How To Take Crisp Photos

1.  Use The Lowest ISO That You Can

I explained ISO previously, so I will keep this short and sweet:

  • The lower the ISO, the sharper your photo.
  • This all depends on available light, of course.
  • Basically you want to use the lowest ISO setting that you can get away with so that you get a crisp photo with minimal digital noise.

Digital noise is not techno music, despite what you might think. It basically means that your pixels are all wacked-out and grumpy and not letting you have a crisp photo.

This applies to most of you using point-and-shoots too!  I have a Canon Powershot and you can use manual settings.  Don’t chicken out.  Be brave.  You will be happy that you did.

On a bright, sunny day you will want to shoot at an ISO of 100 (or less, if your camera lets you).

You will need to bump it up in lower light, but try to shoot at the lowest ISO you can get away with.

2. Use A Tripod

The tripod is your friend. Taking photos of your kids in the yard is not conducive to using a tripod.  OF COURSE.

If you are taking family, wedding, or macro photos you will want to use a tripod.  Camera shake can be disastrous.

If you do not have a tripod handy try bracing your camera by pulling your strap tight.  You can also place it on an fence, chair, etc.

(More ideas for what to do when you don’t have a tripod.)

I used my tripod to take photos of my laundry room renovation.

3. Use Your Self Timer

If you are using the lowest ISO possible, just the pressing of the shutter button can cause camera shake. When doing formal portraits or still/macro shots you will likely want to use a shutter release cable.

If you cannot justify the expense, and ten seconds will not kill you, use your camera’s self-timer function. You press the shutter button and ten seconds later your camera has stopped shaking so that you can take a crisp photo.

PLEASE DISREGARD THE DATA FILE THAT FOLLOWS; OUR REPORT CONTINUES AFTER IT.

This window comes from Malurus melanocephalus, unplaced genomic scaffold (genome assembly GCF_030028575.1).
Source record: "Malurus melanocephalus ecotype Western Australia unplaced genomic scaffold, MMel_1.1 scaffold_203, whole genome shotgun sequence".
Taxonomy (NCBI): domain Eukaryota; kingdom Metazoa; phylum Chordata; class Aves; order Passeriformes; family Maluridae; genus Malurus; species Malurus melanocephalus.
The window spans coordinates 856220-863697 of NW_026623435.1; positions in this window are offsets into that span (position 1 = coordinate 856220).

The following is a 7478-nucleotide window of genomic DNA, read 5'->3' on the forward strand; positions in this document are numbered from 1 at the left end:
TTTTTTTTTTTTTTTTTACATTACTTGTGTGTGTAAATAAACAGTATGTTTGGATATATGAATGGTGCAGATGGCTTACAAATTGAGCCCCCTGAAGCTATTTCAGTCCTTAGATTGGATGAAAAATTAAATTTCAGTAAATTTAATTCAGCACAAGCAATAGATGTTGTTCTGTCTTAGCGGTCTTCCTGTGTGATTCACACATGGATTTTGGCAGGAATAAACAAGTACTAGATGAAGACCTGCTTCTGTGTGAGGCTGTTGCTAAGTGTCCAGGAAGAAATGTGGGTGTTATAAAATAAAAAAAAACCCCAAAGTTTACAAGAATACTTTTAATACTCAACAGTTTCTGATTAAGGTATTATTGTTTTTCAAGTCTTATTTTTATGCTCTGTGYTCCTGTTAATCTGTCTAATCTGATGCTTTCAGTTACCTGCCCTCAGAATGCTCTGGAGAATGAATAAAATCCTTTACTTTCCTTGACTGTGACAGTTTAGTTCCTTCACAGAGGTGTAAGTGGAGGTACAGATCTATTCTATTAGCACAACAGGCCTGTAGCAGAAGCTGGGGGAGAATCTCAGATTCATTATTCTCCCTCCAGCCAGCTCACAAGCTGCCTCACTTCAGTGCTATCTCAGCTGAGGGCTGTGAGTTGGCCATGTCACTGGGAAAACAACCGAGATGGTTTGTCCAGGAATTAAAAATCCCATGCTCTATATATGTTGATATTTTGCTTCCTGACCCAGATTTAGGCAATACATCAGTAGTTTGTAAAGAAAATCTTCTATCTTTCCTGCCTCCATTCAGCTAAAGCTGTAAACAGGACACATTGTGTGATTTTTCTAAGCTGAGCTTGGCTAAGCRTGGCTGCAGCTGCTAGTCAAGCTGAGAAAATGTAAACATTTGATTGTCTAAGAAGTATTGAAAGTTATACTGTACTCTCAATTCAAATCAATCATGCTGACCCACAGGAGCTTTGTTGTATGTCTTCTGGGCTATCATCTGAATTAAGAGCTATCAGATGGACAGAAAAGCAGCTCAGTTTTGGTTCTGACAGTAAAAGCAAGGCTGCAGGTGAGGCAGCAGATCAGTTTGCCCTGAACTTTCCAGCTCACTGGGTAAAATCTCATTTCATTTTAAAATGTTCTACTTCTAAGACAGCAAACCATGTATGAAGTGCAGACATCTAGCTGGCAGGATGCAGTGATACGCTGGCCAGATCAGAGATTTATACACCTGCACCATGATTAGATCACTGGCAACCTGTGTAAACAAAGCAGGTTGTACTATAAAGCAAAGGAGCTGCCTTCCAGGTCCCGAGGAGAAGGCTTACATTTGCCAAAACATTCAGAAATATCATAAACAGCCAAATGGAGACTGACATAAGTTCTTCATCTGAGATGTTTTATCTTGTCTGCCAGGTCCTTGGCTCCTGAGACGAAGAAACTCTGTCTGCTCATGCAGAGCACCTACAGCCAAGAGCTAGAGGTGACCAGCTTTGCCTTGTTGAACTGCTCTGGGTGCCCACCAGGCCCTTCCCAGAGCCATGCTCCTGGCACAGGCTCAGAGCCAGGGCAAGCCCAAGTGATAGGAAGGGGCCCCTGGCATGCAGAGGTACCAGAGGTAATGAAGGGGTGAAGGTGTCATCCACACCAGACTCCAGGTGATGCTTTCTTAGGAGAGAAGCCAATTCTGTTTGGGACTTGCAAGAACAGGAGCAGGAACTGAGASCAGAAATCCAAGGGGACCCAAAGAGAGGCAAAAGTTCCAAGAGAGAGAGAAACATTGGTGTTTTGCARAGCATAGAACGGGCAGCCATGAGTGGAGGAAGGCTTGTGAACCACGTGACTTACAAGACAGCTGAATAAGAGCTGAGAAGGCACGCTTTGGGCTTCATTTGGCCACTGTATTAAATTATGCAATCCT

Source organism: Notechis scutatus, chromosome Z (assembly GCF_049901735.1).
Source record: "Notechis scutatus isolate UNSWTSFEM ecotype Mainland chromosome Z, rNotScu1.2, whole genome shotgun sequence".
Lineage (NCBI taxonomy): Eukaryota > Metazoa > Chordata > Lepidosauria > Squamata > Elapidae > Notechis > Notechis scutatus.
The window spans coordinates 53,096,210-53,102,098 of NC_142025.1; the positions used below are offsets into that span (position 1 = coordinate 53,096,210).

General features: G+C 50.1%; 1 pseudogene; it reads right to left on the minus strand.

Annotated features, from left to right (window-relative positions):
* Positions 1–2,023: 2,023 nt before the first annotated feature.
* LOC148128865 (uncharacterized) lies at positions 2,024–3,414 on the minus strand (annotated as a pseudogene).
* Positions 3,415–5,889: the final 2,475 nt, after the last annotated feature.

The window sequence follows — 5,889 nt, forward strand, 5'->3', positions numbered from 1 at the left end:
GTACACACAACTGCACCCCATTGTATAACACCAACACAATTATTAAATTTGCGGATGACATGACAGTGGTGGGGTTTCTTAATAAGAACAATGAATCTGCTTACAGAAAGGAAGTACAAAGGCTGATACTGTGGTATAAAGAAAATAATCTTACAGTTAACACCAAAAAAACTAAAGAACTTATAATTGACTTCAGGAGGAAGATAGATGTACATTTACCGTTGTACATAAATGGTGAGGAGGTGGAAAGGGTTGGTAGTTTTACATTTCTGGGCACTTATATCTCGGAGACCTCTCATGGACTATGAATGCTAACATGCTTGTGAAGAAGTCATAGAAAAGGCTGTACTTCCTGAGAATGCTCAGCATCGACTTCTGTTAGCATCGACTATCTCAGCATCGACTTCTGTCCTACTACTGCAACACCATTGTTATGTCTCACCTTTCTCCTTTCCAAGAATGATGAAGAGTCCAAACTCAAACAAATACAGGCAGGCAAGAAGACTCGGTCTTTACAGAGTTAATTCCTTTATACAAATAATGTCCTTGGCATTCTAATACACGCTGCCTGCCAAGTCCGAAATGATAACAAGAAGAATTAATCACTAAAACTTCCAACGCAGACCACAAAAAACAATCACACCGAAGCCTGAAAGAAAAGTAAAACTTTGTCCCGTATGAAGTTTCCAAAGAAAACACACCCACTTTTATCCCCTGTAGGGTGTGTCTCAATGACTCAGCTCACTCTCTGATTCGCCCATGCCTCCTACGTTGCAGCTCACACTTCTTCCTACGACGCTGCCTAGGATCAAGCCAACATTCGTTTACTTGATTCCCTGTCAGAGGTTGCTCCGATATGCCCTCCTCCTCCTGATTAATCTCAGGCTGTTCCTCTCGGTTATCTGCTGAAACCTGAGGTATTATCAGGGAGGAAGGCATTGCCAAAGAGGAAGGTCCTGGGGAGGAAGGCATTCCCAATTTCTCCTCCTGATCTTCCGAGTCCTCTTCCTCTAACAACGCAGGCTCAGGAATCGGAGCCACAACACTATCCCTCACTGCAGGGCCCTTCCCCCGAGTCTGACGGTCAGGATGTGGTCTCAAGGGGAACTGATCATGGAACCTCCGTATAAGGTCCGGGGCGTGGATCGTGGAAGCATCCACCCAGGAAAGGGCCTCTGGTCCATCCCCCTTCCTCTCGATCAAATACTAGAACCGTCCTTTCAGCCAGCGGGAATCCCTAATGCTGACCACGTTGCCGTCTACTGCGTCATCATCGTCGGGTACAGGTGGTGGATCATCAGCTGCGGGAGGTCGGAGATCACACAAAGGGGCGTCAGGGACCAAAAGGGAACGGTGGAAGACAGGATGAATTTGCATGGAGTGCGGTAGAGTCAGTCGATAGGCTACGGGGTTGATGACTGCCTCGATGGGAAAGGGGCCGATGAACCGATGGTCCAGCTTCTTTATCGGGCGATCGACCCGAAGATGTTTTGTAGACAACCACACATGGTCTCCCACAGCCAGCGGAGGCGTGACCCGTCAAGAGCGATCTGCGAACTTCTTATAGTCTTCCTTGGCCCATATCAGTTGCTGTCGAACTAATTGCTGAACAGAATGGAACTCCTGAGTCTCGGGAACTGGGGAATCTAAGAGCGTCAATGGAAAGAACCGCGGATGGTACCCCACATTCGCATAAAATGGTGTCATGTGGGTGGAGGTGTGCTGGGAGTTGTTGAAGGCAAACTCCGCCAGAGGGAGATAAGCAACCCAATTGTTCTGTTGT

4. Shoot Rapid Fire (Continuous Mode)

Friends often find it humorous when I take photos and they hear the shutter fire off three or more times.  It also surprises them if I have them take a photo of me and mine.  They press the button and BAM, BAM, BAM! Three photos in a matter of seconds!  It kind of freaks them out.

My camera is almost always set to continuous mode. The reason being that out of three or more shots, at least one of them has to be crisp and clear. If there is any camera shake from pressing the shutter button it is on the first frame and then the remaining shots are nice and crisp.

For group shots, the likelihood of everyone having their eyes open is also greater.

5.  Play Your Photos Back And Zoom In

On the tiny LCD display of your camera photos almost always look like they are in focus.  I have gotten into the habit of zooming in to make sure and what do you know?  Sometimes they are NOT in focus. This little habit of mine has saved me many a headache.  It also allows me to get crisp shots of my children.

These are five tips that I employ on a regular basis to help me to get the clearest photos I can.  Try them yourself!


  1. Lowest ISO
  2. Tripod
  3. Self-Timer
  4. Rapid-Fire
  5. Play Back/Zoom In

Your photos will be crisp and you will be happy!

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What do you think?



  1. 9

    Very nice tips! I hate it when I have uploaded my photos and they are out of focus because they look so good in the view finder!

  2. 10

    Great tips! I really need to learn how to use my little Canon PowerShot A590IS. It’s a little challenging. But I REALLY want to move up to a big girl’s camera!! I have a lot to learn!

  3. 11

    Great article. 🙂

  4. 12

    This is great – I often get that “digital noise” you were mentioning and I was wracking my brain trying to figure out what caused it!

  5. 13

    What wonderful tips! Thank you so much, they will be very helpful indeed.

  6. 14

    Thanks for some great photo tips! This site comes through every time for some awesome daily living advice!!:)

  7. 15

    I’m really enjoying your photo tips. You may have covered this, but I’ve not been able to locate it through a search on the site. Do you have tips on how to take pictures of dogs without ending up with “ghost” eyes? You know – that almost fluorescent green color? I’ve taken so many candid photos of Henley, our Great Dane and 9 times out of 10 I end up with the eyes all ghostly. Great for Halloween, but not so great for the rest of the year! I don’t have Photoshop so any help you could give would be great!